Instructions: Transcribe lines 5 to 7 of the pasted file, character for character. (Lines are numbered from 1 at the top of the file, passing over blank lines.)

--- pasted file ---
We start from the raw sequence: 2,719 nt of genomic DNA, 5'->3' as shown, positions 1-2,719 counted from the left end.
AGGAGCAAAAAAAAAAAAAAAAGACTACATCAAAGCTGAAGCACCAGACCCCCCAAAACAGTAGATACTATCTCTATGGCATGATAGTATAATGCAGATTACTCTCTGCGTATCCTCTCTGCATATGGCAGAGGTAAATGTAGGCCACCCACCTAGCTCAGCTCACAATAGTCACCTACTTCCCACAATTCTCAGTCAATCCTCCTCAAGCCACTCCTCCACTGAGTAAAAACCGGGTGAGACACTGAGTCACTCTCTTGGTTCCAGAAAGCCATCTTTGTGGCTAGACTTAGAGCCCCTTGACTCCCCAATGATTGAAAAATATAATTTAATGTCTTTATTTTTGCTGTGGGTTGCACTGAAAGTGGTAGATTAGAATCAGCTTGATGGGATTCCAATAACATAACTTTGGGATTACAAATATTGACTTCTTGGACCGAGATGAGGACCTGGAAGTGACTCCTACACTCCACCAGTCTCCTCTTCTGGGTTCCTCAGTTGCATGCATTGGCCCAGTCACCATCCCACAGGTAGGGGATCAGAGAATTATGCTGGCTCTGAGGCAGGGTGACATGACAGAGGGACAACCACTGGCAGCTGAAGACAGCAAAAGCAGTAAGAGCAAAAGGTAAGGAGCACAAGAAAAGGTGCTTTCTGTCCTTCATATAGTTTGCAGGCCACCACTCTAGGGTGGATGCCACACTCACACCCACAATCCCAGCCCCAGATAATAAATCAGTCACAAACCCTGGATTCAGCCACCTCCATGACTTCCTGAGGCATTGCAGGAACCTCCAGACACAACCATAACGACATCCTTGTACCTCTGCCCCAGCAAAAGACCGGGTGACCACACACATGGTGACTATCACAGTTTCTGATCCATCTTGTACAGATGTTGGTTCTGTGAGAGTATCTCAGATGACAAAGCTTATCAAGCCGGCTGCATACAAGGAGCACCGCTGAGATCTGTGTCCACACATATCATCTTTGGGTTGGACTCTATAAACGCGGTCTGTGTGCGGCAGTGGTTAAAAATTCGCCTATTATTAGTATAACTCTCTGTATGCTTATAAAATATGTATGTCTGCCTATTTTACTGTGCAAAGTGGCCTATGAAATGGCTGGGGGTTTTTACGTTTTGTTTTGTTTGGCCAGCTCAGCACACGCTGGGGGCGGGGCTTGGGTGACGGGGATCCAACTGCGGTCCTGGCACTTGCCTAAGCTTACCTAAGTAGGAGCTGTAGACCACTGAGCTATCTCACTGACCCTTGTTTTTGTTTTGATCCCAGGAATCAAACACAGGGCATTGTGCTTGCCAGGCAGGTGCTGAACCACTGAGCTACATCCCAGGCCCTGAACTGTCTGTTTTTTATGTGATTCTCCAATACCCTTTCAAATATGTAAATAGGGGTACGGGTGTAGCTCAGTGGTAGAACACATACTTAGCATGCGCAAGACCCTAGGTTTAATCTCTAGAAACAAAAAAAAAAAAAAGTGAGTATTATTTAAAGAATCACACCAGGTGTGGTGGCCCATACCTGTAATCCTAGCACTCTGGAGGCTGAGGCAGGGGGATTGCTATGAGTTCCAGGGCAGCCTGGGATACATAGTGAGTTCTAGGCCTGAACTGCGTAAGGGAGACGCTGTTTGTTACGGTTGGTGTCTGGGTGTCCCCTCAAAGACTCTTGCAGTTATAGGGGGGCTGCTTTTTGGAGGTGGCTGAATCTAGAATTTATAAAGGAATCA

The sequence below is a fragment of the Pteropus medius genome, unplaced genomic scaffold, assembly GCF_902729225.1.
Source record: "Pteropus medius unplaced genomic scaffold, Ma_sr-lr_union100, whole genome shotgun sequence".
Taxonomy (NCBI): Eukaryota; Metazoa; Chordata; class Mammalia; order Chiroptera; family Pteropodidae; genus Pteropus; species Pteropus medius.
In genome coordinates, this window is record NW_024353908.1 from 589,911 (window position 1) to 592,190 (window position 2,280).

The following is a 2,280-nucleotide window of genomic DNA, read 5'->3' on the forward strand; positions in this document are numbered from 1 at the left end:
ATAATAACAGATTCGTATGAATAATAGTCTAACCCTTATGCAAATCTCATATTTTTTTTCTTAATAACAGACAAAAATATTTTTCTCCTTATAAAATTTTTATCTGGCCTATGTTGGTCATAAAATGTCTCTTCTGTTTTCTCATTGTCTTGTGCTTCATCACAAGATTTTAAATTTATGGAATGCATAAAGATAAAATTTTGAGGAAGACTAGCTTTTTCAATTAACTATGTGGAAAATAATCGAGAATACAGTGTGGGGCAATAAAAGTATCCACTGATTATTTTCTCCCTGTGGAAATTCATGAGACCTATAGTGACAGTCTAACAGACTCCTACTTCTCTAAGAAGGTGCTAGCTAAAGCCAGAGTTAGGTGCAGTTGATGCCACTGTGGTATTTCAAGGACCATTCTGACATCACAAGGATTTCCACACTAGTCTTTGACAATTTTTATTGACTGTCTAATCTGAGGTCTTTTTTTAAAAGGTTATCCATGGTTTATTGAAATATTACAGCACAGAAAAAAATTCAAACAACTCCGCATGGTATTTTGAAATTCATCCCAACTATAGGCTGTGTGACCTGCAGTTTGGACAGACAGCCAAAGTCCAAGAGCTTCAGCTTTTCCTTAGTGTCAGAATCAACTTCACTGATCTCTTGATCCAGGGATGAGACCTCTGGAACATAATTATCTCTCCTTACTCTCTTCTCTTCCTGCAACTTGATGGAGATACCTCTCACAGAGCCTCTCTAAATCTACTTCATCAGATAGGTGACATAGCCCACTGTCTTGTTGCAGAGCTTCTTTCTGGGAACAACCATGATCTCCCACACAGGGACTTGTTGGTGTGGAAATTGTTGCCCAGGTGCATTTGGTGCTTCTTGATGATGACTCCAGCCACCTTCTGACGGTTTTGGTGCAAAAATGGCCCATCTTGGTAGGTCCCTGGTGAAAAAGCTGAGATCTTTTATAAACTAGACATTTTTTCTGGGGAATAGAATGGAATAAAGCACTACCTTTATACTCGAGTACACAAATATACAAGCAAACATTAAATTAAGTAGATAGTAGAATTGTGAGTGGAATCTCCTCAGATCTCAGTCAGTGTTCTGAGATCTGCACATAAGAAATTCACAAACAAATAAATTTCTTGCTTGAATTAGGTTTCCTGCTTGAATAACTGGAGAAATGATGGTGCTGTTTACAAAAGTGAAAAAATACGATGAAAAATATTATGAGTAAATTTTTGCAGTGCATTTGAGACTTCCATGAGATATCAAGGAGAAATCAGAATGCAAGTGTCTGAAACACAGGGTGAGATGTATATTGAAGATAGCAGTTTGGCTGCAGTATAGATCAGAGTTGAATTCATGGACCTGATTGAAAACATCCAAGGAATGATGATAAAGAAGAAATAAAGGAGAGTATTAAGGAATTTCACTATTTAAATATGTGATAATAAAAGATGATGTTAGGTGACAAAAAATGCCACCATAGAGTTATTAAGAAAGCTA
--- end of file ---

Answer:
Taxonomy (NCBI): Eukaryota; Metazoa; Chordata; class Mammalia; order Chiroptera; family Pteropodidae; genus Pteropus; species Pteropus medius.
In genome coordinates, this window is record NW_024353908.1 from 589,911 (window position 1) to 592,190 (window position 2,280).

The following is a 2,280-nucleotide window of genomic DNA, read 5'->3' on the forward strand; positions in this document are numbered from 1 at the left end: